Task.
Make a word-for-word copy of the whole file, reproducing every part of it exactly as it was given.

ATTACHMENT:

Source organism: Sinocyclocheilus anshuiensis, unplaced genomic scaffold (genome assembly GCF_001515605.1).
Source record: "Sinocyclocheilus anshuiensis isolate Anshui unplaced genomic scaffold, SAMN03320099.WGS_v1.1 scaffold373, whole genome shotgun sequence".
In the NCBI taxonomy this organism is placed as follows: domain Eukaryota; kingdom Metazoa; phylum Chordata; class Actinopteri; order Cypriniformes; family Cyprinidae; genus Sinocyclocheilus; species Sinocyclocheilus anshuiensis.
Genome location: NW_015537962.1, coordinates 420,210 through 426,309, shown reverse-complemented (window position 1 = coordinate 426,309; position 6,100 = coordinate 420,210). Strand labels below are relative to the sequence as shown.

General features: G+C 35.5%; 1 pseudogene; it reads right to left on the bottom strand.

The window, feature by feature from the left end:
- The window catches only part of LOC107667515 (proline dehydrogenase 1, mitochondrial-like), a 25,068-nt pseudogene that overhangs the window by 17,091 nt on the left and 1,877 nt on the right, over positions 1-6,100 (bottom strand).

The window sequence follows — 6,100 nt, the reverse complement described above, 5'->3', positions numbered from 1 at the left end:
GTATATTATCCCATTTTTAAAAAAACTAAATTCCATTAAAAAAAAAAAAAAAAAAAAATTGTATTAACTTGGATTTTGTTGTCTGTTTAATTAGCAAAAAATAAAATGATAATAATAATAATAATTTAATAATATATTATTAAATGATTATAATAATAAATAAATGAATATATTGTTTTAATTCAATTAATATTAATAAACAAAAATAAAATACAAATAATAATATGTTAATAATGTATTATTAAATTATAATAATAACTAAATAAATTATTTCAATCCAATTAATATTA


Source organism: Sinocyclocheilus anshuiensis, unplaced genomic scaffold (genome assembly GCF_001515605.1).
Source record: "Sinocyclocheilus anshuiensis isolate Anshui unplaced genomic scaffold, SAMN03320099.WGS_v1.1 scaffold373, whole genome shotgun sequence".
In the NCBI taxonomy this organism is placed as follows: domain Eukaryota; kingdom Metazoa; phylum Chordata; class Actinopteri; order Cypriniformes; family Cyprinidae; genus Sinocyclocheilus; species Sinocyclocheilus anshuiensis.
Genome location: NW_015537962.1, coordinates 420,210 through 426,309, shown reverse-complemented (window position 1 = coordinate 426,309; position 6,100 = coordinate 420,210). Strand labels below are relative to the sequence as shown.

General features: G+C 35.5%; 1 pseudogene; it reads right to left on the bottom strand.

The window, feature by feature from the left end:
- The window catches only part of LOC107667515 (proline dehydrogenase 1, mitochondrial-like), a 25,068-nt pseudogene that overhangs the window by 17,091 nt on the left and 1,877 nt on the right, over positions 1-6,100 (bottom strand).

The window sequence follows — 6,100 nt, the reverse complement described above, 5'->3', positions numbered from 1 at the left end:
GTATATTATCCCATTTTTAAAAAAACTAAATTCCATTAAAAAAAAAAAAAAAAAAAAATTGTATTAACTTGGATTTTGTTGTCTGTTTAATTAGCAAAAAATAAAATGATAATAATAATAATAATTTAATAATATATTATTAAATGATTATAATAATAAATAAATGAATATATTGTTTTAATTCAATTAATATTAATAAACAAAAATAAAATACAAATAATAATATGTTAATAATGTATTATTAAATTATAATAATAACTAAATAAATTATTTCAATCCAATTAATATTA